In his opinion death had due to a closing of the air passages in the throat, with the poison from the sting as the cause of the swelling. In summing up Coroner E. C. Hart remarked that the case was most unusual. The evidence, he said, was unmistakably clear and he would be willing to accept verdict of accidental death-no other conclusion could be reached intimated the jury and retired to return with that verdict in a few minutes.

A Remarkable Occurrence. To The Times later Coroner Hart stated that while no cases of this nature had come under his own observation before there were five or six analogous cases reported in the annals of medical history. The closing of the air passages would have produced death in approximately a quarter of an hour, stated Dr. Sinclair later, remarking on heavy discharge of poison from the sting. Sincere sympathy is being extended to the family.

The late Mr. Vickers was born in Newport Pagnell, Bucks, England, and had been a resident of this city for the past five years. He is survived by his widow, one son at home, and his parents, Mr. and Mrs. George Sidney Vickers at East abyine funeral will take place on Fri.

day at 2 o'clock from the Sands Funeral Chapel, and interment will be made at Ross Bay Cemetery. Thinks It a Wasp E. H. Blackmore, the well-known local entomologist, told The Times this afternoon that he believed the stinging insect was a wasp. The gland of the wasp contained formic acid, of a much more venomous nature than the sack content of the bee.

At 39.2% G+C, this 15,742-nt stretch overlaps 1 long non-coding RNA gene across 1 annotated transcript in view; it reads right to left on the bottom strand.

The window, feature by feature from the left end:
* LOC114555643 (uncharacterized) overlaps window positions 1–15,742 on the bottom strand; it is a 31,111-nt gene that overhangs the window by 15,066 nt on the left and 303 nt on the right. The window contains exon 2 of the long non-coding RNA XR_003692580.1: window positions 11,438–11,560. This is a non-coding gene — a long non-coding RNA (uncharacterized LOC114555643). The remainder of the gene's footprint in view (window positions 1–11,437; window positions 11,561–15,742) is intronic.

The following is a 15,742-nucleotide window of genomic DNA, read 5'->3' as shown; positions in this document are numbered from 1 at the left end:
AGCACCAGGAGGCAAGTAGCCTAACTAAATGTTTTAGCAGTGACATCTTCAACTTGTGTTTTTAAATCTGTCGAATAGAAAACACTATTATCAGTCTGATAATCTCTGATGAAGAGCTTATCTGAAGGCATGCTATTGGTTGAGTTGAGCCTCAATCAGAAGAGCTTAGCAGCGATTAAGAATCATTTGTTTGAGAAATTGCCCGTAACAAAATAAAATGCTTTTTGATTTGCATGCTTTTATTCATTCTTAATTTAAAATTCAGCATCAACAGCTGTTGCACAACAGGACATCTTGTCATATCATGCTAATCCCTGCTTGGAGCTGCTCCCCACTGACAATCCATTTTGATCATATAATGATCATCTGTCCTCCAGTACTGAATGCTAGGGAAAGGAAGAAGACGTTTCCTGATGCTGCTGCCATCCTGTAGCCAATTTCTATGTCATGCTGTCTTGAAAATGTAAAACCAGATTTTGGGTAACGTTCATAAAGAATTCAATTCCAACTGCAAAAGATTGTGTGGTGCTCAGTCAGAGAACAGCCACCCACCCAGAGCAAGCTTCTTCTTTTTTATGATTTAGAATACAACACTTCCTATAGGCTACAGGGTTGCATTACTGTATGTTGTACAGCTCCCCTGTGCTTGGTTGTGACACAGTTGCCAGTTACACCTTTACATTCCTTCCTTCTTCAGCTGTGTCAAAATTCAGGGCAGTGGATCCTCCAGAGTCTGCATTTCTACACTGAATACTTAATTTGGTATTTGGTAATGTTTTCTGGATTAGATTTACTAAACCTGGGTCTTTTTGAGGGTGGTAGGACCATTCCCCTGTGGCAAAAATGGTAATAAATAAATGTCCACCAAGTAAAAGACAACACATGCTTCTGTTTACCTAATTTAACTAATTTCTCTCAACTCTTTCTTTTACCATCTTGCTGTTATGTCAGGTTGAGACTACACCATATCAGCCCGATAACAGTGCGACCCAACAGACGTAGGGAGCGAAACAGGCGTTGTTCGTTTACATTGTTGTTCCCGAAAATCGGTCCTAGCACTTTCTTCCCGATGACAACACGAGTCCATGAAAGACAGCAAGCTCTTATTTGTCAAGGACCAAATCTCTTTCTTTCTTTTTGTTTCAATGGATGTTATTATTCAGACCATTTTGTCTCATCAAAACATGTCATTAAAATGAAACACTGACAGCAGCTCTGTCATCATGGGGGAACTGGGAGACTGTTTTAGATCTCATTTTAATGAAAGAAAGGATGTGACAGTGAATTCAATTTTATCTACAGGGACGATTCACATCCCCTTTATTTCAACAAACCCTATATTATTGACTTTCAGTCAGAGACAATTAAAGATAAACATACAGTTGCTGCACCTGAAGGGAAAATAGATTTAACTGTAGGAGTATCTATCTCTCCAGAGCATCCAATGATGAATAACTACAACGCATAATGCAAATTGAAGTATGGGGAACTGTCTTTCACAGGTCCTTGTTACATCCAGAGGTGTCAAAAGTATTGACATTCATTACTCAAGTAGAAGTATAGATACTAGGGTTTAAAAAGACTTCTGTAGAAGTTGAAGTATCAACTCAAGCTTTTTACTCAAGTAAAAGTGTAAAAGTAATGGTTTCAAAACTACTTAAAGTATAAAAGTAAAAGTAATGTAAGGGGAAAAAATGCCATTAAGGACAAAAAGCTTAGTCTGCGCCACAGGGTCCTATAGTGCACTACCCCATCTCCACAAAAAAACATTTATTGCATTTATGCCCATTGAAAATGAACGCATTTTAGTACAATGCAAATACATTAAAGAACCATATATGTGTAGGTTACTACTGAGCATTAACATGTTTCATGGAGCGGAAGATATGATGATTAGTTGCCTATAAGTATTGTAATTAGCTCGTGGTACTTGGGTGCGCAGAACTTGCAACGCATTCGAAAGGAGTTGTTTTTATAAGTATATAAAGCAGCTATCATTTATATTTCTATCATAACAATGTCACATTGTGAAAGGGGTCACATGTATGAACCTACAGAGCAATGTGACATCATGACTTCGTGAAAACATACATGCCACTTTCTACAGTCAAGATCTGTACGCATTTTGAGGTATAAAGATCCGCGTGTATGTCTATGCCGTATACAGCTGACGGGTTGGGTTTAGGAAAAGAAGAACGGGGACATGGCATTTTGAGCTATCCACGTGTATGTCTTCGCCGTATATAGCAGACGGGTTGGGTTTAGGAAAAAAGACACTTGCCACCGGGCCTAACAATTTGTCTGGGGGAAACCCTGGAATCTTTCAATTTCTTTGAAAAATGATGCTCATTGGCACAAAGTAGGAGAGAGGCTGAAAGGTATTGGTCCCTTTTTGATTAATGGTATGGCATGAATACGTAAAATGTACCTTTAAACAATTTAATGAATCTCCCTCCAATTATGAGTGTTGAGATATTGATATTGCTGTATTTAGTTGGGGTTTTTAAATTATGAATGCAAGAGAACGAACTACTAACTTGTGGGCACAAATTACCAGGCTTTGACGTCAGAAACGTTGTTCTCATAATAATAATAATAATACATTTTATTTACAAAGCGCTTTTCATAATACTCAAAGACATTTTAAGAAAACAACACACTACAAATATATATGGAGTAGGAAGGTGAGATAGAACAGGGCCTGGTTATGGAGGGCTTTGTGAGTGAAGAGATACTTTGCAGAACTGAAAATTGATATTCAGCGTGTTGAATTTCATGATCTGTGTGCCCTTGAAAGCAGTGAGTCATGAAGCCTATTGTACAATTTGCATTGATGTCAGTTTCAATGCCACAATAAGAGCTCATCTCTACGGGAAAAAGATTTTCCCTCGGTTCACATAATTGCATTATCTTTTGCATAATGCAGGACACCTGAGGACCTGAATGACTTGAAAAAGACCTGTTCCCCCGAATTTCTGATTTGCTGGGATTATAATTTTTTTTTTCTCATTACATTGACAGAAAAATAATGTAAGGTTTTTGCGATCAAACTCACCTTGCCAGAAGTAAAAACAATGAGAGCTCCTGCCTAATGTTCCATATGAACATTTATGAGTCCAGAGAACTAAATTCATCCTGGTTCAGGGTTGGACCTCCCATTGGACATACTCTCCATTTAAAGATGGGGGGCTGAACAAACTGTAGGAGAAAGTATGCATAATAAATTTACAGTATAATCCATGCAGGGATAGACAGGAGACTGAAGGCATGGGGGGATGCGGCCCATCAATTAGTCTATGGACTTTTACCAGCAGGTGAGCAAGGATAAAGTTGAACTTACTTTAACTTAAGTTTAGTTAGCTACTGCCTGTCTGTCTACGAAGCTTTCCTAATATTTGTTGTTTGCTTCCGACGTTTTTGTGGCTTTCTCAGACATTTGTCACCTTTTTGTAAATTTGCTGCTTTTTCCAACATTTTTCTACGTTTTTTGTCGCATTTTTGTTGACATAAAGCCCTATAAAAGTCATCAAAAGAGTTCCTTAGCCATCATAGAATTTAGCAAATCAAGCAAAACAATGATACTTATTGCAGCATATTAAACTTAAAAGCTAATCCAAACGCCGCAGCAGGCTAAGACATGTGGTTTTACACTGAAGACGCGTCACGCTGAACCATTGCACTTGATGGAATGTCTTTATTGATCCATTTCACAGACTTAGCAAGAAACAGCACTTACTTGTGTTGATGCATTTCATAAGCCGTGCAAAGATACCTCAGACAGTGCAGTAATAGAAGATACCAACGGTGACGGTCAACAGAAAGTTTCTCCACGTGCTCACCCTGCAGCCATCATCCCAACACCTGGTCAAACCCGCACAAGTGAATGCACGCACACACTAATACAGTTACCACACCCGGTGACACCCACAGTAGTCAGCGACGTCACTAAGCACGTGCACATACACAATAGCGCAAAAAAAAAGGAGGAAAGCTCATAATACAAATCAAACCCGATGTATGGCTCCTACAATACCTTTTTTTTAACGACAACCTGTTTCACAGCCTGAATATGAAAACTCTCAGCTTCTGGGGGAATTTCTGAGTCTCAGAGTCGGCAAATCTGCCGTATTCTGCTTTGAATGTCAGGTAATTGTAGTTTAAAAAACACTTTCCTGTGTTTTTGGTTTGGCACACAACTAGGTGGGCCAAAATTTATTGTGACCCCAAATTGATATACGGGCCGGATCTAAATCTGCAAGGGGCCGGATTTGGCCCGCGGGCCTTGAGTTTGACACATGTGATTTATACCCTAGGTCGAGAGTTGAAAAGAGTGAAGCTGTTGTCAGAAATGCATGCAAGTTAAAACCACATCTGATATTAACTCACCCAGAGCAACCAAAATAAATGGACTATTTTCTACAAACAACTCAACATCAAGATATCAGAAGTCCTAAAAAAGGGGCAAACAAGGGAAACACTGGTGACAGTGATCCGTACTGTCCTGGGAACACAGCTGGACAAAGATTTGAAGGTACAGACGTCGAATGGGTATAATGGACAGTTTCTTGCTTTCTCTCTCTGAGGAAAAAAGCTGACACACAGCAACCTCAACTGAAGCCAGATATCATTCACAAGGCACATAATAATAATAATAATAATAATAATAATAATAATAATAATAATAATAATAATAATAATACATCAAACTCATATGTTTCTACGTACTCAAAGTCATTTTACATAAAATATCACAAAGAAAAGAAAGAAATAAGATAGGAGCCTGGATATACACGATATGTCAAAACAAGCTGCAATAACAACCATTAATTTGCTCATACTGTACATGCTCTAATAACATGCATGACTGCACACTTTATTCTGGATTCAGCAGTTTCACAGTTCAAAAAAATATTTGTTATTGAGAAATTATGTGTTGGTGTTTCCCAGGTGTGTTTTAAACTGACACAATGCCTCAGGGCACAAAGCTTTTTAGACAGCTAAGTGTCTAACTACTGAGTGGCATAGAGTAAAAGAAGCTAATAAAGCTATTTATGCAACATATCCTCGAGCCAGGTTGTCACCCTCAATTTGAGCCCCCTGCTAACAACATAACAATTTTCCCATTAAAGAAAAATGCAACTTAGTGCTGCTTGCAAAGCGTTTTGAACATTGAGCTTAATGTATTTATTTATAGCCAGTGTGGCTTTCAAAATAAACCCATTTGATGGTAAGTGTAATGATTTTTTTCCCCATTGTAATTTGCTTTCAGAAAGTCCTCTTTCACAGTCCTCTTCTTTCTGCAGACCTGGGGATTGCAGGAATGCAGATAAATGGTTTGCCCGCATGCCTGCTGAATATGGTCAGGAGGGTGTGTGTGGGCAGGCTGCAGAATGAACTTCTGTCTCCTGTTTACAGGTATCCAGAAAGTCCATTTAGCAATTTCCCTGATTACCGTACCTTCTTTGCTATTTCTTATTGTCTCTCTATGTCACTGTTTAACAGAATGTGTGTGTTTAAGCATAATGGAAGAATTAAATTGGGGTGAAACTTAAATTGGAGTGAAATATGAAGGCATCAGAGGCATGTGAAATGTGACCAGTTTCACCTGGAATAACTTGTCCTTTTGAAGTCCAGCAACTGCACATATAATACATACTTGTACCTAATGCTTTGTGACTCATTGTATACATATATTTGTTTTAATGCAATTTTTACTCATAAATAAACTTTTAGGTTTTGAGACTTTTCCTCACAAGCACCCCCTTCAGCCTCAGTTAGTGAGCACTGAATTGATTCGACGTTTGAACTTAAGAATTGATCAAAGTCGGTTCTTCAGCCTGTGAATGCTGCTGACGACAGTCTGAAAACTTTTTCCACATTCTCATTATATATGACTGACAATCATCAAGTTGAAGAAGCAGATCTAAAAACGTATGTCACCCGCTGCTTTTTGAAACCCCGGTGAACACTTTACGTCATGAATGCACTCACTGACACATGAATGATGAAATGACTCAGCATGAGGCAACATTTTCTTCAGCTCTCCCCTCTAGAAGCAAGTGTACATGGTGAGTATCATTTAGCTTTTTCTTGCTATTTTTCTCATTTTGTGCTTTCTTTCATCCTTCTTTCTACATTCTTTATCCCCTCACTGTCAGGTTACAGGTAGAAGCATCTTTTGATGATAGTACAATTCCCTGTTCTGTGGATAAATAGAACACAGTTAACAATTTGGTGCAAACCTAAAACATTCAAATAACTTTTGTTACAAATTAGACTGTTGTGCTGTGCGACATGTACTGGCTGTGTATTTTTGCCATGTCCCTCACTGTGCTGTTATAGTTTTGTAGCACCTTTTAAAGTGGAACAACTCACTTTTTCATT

He points out that a wasp is much later in its flight at night, and that a bee would probably have been back in its hive by the time that the occurrance happened which cost the unfortunate man life. edis CONCERT POSTPONED Owing to this month being exceptionally busy with small fruits and harvesting, the concert to have been held on Saturday, July 21, by Miss Clare Powell at West Saanich Hall. Sluggetts, has been postponed until a later date. TO SPEAK HERE. Rev.

W. J. Forbes Robertson, of Toronto, who visiting in the city, will speak to -night at 8 o'clock at St. Andrew's Presbyterian Church. A large gathering is expected to hear Mr.

Robertson, who is an exceptionally fine speaker. NEWS IN BRIEF The tear of the Victoria Police force to represent this city at the Seattle Police sports was announced to-day. The team is composed of Detective John Rogers, Chief Burt Dawley, of Esquimalt, Clerk Thomas H. Bamford, and Constables George Allen and Thomas Palmer. Knocked down by as motor car driven by Robert Gill, 812 Johnson Street, at the corner of Douglas and Cormorant Streets, at 4.15 p.

m. yesterday, Mrs. A. S. Jones, a guest of Miss Waiker, 1330 Denman Street.

received slight injuries, and was rescrod in the car to St. Joseph's Hospital. Dr. H. J.

Wasson attended. 31 6. Jones passed a restless night, but is out of danger. On Friday evening, after the concert in the Victoria High School, the Esquimalt School Choir presented their conductor with a handsome gift, as a token of affection. Mr.

Ira Dilworth made the presentation very gracefully, and Mr. Waddington, who fully appreciates this thoughtful action of the choir, responded, his theme being that nothing worth while could be accomplished without hard work, love of work, and loyalty to the cause, conscience and colleagues. POLICE ALLEGE MAN ATTEMPTED SUICIDE, Longshoreman Charged With Intoxication; Its Alleged Sequel That John Hanley, well -known longshoreman of this city, had attempted to shorten the tenure of his life by a flying leap from the rail of the new Johnson Street Bridge yesterday afternoon was intimated by the prosecution in city police court to-day, when the accused was charged with being drunk in public. Hanley, the Crown would attempt to show. intimated C.